A denial of a prospective tenant will occur if that subtenant would be unable to meet the financial obligations associated with renting out the premises. Furthermore, a denial could occur if the landlord believes the sublessee is not reputable and could put the landlord in a worse position than before.

What Rights do Subletting Tenants have in New York?

A tenant who subleases (“subtenant”) has the same rights and responsibilities as the original tenant. This means the subtenant is treated the same as any other tenant under New York law when it comes to rights such as privacy, health and safety standards of a rental unit and due process for an eviction.

However, when a subtenant’s rights are violated, they cannot sue the original tenant’s landlord. The subtenant can sue the original tenant, who will then in turn sue the landlord if the landlord was the one who caused the issue (and isn’t remedied in a timely manner after being properly notified).

In the event a subtenant causes any damage, the landlord will most likely subtract the cost of those damages from the original tenant’s security deposit. To recover money lost from the security deposit, the original tenant would have to bring a claim against the subtenant.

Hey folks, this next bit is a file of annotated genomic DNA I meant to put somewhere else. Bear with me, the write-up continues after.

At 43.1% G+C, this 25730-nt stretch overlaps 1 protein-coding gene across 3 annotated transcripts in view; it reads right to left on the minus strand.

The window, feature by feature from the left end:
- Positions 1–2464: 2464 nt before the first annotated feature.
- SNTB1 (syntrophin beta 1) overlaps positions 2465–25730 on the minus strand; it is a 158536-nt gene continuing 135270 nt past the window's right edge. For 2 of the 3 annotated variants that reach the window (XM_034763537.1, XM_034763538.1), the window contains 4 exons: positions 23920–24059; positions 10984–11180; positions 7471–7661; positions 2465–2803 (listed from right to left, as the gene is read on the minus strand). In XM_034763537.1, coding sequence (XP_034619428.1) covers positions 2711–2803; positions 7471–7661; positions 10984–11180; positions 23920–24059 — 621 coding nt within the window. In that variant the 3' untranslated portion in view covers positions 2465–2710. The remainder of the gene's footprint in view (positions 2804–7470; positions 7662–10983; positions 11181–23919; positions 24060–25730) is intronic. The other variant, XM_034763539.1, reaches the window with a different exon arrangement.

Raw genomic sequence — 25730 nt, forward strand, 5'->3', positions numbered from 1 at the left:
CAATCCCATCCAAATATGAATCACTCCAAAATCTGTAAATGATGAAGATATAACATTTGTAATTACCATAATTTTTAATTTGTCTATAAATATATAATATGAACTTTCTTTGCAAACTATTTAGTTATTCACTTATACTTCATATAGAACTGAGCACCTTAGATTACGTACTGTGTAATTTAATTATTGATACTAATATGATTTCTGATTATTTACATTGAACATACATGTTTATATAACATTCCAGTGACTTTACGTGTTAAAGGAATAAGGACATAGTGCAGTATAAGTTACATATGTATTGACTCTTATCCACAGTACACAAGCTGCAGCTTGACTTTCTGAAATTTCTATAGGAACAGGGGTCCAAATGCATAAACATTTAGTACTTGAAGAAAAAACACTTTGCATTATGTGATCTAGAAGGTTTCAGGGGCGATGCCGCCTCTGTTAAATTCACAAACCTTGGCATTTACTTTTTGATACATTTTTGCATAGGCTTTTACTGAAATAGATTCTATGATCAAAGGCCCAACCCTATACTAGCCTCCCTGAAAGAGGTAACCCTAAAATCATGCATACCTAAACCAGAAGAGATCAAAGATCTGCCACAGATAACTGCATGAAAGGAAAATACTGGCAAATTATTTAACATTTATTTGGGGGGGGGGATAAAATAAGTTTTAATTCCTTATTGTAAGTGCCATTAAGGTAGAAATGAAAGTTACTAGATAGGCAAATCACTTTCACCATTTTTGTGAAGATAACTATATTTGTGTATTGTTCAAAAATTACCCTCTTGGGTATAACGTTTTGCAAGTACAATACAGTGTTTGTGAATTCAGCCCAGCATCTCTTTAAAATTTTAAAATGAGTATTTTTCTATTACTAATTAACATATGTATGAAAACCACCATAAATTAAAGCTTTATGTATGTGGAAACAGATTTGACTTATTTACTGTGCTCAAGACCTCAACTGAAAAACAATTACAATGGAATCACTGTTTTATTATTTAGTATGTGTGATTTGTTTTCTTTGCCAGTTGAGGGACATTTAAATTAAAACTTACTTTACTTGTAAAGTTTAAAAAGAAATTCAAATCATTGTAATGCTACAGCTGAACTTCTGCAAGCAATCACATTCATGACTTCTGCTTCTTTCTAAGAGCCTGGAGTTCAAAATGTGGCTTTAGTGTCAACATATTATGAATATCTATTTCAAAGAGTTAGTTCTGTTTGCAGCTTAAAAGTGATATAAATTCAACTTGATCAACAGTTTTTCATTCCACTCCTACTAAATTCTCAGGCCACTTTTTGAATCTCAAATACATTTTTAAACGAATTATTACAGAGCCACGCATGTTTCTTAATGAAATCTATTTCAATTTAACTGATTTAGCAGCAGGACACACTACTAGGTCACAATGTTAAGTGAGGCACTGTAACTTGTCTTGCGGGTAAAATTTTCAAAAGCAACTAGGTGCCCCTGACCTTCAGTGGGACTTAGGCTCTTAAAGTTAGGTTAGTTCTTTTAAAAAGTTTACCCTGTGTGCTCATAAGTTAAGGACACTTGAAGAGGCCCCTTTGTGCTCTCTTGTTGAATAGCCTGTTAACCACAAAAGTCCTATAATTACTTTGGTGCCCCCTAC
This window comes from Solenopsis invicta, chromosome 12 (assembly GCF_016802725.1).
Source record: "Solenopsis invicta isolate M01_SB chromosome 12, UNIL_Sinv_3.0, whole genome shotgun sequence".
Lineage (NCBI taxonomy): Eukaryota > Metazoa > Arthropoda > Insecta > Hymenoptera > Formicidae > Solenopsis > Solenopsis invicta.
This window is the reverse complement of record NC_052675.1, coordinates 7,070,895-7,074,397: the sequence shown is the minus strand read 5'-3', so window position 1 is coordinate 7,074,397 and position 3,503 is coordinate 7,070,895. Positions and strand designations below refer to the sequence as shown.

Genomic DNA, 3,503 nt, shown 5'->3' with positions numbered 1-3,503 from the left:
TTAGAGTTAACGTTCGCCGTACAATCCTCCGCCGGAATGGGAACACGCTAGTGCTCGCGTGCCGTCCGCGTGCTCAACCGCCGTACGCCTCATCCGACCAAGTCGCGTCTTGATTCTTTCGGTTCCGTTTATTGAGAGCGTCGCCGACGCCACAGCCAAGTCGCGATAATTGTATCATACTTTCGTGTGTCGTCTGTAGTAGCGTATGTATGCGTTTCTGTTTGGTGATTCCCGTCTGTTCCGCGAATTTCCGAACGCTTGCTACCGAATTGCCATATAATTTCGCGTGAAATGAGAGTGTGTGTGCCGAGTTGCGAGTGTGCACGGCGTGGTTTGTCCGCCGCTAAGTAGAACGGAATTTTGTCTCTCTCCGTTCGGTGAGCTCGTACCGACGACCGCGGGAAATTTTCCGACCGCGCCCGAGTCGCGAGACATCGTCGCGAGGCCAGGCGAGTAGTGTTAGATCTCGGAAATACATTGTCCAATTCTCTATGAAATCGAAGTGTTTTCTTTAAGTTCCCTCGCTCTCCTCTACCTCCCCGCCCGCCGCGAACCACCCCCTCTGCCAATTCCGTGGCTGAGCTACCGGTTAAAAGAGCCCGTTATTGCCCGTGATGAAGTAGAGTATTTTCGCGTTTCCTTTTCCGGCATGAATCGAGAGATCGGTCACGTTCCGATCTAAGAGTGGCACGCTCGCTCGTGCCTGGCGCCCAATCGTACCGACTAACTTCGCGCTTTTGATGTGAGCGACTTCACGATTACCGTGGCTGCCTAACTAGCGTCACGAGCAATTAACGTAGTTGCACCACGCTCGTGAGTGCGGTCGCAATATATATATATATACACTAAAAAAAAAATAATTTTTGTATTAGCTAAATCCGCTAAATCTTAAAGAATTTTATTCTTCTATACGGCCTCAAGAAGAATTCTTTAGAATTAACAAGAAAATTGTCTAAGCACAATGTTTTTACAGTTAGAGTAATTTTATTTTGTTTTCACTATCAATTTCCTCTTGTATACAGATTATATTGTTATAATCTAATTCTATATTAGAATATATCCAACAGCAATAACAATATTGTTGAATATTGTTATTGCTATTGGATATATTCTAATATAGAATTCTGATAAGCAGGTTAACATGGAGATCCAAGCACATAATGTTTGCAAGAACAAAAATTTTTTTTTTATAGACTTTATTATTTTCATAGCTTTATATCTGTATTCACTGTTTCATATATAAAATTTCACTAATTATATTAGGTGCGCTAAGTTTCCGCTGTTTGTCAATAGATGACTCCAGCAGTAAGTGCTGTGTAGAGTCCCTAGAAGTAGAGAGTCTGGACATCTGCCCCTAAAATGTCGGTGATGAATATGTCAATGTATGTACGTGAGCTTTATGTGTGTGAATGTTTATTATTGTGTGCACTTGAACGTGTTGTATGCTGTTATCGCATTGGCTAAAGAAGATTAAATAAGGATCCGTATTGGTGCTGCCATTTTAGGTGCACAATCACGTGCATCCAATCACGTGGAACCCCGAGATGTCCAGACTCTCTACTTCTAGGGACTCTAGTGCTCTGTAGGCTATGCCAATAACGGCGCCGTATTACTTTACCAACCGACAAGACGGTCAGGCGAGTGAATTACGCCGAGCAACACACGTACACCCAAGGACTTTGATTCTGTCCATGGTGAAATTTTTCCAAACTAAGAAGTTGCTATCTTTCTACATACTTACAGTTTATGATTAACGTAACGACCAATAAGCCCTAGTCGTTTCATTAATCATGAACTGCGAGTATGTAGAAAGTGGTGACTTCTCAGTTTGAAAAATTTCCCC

Subtenant Rights in Illegal Sublets

Subtenants in illegal sublets do not automatically have the legal right to break the terms of their sublease. Even if the landlord did not consent to the sublease, the contract may still be considered valid between the subtenant and tenant.

Legal actions against an illegal subtenant usually take the form of an eviction. Landlords will give notice that the illegal subtenant has 10 days to vacate the premises, unless the lease states otherwise.

For those illegal subtenants that do not leave, a landlord would be able to take the tenant to New York District Court, where the filing fee can range from $10 to $20, depending on the amount claimed in the case, and where the case is filed.

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What are the Consequences for Illegally Subletting in New York?

If a tenant subleases their unit without the landlord’s explicit written permission, the tenant is in breach of their lease. In New York, a lease violation permits a landlord to evict the tenant and subtenant (starting with a 10 Day Notice to Vacate or Comply) and to sue the original tenant for any resulting damages.

In addition to the landlord, the subtenant also may have grounds to take legal action if the original tenant sublet the unit illegally.

Evictions for Illegally Subletting in New York

Landlords in New York must provide the tenant a chance to fix the lease violation, such as illegally subletting. A landlord must provide the tenant with a 10 Day Notice to Comply. If the tenant does not comply, then the landlord can issue a 30 Day Notice to Quit.

These eviction notice types give the original tenant 10 days to take action (move out or fix the issue). Once the notice expires, if the tenant has not taken the required action, the landlord may then proceed with the second step of the eviction process, which entails filing a petition with the New York District Court. This next step in the eviction process takes about 1 to 5 months.